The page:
Surfactants are the key ingredient of detergents. Surfactants are the surface-active agents, which make water "wetter"—that is, a better cleaning agent. Surfactants concentrate at the interfaces of water with gases, solids (dirt), and immiscible liquids (oils).
The ability of surfactants to concentrate at an interface is due to their molecular structure (Figures 19.15 and 19.16). Surfactants contain a polar or ionic group (head) with a strong affinity for water and a nonpolar or non-ionic group (tail) with an aversion to water. The tail is a hydrocarbon group.
Although surfactants contribute to operational problems, other ingredients in detergents also contribute to operational problems. Most commercial solid detergents contain 10-30% surfactant. An additional critical component of a detergent
FIGURE 19.16 Isomers of LAS (linear sulfonate). LAS has a benzene ring that may be attached anywhere on the carbon chain between the two terminal carbon atoms. LAS is used in many laundry detergents.
is the "builder." An example of a builder is polyphosphate. The builder binds to hardness ions such as calcium in the water. The builder makes the detergent solution alkaline and improves the action of the surfactant.
Other ingredients in detergents may include alkalis, anticorrosive compounds, bleaches, brighteners, dyes, fabric softeners, foam stabilizers, fragrances, ion exchangers, soil-suspending compounds, and enzymes to degrade lipids (lipase) and starches (cellulases). Several undesired effects of slowly degrading detergents or slug discharges of detergents include
• Deflocculation of the biomass
• Deflocculation of colloids
• Emulsification of fats, oils, and grease
• Flotation of solids
• Foam production (decreased surface tension of wastewater)
Toxicity caused by surfactants is influenced by several factors including the molecular structure of the surfactant, water hardness, temperature, and dissolved oxygen. The most important factors are the molecular structure of the surfactant and dissolved oxygen concentration.
Surfactant toxicity is probably due to the damage that surfactants cause to cellular proteins and the cell membrane. Even when surfactants present no toxicity concern, low levels of surfactants may increase the uptake of other wastes.
With respect to molecular structure, surfactants can be broadly placed into three groups, anionic, non-ionic, and cationic.Anionic surfactants are the most widely used and the most commonly discharged surfactants to wastewater treatment processes. A commonly used group of surfactants are the sulfonates.
Non-ionic surfactants have attracted less attention than anionic surfactants. Generally, non-ionic surfactants as well as anionic surfactants tend to be more toxic at lower concentrations than cationic surfactants. Cationic surfactants are used mostly as medical and laboratory disinfectants.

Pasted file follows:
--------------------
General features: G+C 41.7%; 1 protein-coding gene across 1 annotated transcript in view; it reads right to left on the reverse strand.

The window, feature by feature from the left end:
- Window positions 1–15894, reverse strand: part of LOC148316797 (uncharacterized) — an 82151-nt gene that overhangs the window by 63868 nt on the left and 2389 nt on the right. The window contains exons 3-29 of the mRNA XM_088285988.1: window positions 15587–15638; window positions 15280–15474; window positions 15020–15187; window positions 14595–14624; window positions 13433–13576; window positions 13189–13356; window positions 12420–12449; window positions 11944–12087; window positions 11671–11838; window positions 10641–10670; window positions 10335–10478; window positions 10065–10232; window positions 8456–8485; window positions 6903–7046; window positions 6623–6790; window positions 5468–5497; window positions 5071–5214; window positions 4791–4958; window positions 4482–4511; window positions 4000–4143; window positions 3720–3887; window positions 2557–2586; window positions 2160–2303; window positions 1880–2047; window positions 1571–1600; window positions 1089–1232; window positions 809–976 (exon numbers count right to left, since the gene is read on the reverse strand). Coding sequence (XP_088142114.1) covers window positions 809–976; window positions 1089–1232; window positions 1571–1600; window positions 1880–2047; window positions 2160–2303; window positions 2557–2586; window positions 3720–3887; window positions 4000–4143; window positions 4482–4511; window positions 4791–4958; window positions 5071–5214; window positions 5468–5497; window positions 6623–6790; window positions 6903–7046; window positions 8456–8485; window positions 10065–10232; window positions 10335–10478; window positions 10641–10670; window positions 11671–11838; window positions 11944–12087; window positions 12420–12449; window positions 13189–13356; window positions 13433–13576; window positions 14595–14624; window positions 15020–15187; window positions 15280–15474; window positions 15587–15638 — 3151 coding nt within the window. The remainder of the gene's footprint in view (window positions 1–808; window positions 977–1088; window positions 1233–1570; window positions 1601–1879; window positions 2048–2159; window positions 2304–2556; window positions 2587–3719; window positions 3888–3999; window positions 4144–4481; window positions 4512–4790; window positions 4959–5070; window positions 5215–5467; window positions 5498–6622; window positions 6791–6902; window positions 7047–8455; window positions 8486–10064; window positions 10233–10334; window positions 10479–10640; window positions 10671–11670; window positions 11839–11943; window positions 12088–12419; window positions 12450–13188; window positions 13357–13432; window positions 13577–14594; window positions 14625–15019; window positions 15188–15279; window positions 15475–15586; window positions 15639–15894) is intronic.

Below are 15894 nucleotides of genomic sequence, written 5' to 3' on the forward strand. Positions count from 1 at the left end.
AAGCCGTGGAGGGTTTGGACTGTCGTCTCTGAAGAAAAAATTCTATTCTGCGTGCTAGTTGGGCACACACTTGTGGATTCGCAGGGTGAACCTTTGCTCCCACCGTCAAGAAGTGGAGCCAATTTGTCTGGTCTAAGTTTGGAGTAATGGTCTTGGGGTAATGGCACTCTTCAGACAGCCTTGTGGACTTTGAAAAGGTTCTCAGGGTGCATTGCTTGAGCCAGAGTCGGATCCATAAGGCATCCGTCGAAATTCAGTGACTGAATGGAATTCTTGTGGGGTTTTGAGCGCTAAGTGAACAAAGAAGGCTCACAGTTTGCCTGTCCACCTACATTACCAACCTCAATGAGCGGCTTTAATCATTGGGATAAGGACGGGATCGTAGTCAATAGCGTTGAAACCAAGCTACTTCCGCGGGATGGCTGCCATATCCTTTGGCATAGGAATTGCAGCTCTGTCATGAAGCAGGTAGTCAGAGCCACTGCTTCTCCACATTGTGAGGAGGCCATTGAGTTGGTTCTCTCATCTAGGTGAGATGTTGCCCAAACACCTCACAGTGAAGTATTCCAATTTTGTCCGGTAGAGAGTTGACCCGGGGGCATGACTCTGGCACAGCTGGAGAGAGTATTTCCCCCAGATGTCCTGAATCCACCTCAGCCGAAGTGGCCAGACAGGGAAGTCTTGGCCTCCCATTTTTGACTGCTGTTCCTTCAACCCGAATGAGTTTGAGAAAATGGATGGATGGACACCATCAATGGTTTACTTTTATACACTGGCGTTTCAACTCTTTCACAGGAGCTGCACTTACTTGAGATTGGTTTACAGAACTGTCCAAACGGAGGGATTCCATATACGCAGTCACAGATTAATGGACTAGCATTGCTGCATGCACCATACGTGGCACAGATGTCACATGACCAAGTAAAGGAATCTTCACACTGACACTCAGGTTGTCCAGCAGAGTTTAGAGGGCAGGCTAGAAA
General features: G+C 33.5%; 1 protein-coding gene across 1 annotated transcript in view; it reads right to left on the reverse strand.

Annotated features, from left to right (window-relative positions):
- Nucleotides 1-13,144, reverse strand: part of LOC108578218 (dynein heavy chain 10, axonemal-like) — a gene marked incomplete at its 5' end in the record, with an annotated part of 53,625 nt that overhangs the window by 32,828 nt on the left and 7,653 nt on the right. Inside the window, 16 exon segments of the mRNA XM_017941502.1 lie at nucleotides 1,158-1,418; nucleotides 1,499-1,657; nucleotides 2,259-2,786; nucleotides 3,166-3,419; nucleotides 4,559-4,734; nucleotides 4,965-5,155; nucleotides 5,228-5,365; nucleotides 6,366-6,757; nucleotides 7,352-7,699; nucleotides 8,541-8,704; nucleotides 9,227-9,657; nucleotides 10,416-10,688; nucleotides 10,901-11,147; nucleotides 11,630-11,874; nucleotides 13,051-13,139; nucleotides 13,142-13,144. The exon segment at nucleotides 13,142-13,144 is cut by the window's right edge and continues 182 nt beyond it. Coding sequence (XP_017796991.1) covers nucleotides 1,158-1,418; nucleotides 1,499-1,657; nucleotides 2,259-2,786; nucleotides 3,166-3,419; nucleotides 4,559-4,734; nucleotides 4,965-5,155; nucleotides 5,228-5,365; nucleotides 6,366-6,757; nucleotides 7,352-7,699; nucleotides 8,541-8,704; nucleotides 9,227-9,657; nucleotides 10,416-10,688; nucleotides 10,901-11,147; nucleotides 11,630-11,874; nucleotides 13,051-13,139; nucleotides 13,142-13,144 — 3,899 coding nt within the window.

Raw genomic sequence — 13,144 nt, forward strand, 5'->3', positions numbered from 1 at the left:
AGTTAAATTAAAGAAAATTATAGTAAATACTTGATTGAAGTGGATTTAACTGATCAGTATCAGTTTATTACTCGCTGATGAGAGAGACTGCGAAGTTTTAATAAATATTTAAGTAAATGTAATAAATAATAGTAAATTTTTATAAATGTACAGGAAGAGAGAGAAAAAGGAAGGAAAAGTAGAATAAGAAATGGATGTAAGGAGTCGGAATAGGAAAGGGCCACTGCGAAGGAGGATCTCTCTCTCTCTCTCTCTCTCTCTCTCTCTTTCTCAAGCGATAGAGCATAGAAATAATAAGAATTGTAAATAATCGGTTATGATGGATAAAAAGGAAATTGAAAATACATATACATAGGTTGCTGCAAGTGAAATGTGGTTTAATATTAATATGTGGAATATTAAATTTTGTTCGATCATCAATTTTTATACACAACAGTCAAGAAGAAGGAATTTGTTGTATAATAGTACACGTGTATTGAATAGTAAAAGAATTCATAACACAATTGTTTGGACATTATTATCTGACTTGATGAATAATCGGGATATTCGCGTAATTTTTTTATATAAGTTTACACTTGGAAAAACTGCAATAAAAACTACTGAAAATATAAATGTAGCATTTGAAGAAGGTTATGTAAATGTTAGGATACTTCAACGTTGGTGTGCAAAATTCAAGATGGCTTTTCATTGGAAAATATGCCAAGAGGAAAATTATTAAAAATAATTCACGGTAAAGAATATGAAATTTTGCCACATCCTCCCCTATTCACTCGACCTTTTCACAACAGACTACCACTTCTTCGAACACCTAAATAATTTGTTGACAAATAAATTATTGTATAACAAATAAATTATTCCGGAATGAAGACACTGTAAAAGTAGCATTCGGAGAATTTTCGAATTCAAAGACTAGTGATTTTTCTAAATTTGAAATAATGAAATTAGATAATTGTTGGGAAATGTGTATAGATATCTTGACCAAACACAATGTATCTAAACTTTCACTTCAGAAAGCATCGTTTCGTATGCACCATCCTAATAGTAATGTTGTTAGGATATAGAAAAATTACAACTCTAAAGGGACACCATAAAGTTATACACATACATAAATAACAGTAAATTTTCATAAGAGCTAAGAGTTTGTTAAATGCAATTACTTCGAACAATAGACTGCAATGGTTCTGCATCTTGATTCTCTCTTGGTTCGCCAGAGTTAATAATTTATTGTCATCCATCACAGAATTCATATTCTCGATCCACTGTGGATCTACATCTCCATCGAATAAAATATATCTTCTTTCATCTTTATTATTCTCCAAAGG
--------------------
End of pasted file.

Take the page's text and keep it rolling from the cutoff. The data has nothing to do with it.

Surfactants differ from many toxic wastes. They are not uniformly distributed in water. They concentrate at surfaces. An additional difference is that one surfactant may exist in a large number of isomers or molecular structures. These isomers are responsible for the variation in reported results of surfactant toxicity. Also, loss of surfactant toxicity during testing may occur as surfactants are degraded in all but short testing periods.
The molecular structure of a surfactant, especially anionic surfactants, greatly influences toxicity. LAS (1-benzenesulfonate), for example, has a benzene ring that may be attached at any point on the alkyl (carbon) chain except the terminal or end carbons. A "hard" surfactant such as ABS (alkylbenzenesulfonate) is branched and the benzene ring is attached at an end or terminal carbon unit on the alkyl chain. A hard surfactant is a persistent or slowly degradable surfactant. Significant impacts of hard surfactants are undesired foaming and destruction of bacteria, protozoan, and metazoa.
Water hardness also affects surfactant toxicity. The toxicity of an anionic surfactant may increase or decrease with increasing water hardness. The toxicity of an non-ionic surfactant usually is not affected by charges in water hardness.
The toxicity of surfactants generally increases with increasing wastewater temperature. The increase in toxicity may be due to the increase in rate at which the surfactant attacks the cell and the decrease in ability of the wastewater to hold dissolved oxygen with increasing temperature. Low concentrations of anionic surfactants and non-ionic surfactants that are not toxic during cold wastewater temperatures may be toxic during warm wastewater temperatures.
Dissolved oxygen concentration affects the toxicity of surfactants as well as other toxic wastes. With increasing dissolved oxygen concentration, surfactants exert decreasing toxicity.
Salinity consists of dissolved sodium (Na+), potassium (K+), and magnesium (Mg2+). Salinity influences the osmoregulatory ability of a cell—that is, the ability of the cell to import materials and export wastes. During stress conditions such as the presence surfactants, changes in salinity may increase or decrease the impact of surfactant toxicity.
Total suspended solids (TSS) also influence surfactant toxicity. Because some suspended solids such as kaolin clay adsorb surfactants, increasing TSS concentration may reduce surfactant toxicity. The adsorbed surfactants are removed from the waste stream when the solids settle in the secondary clarifiers.
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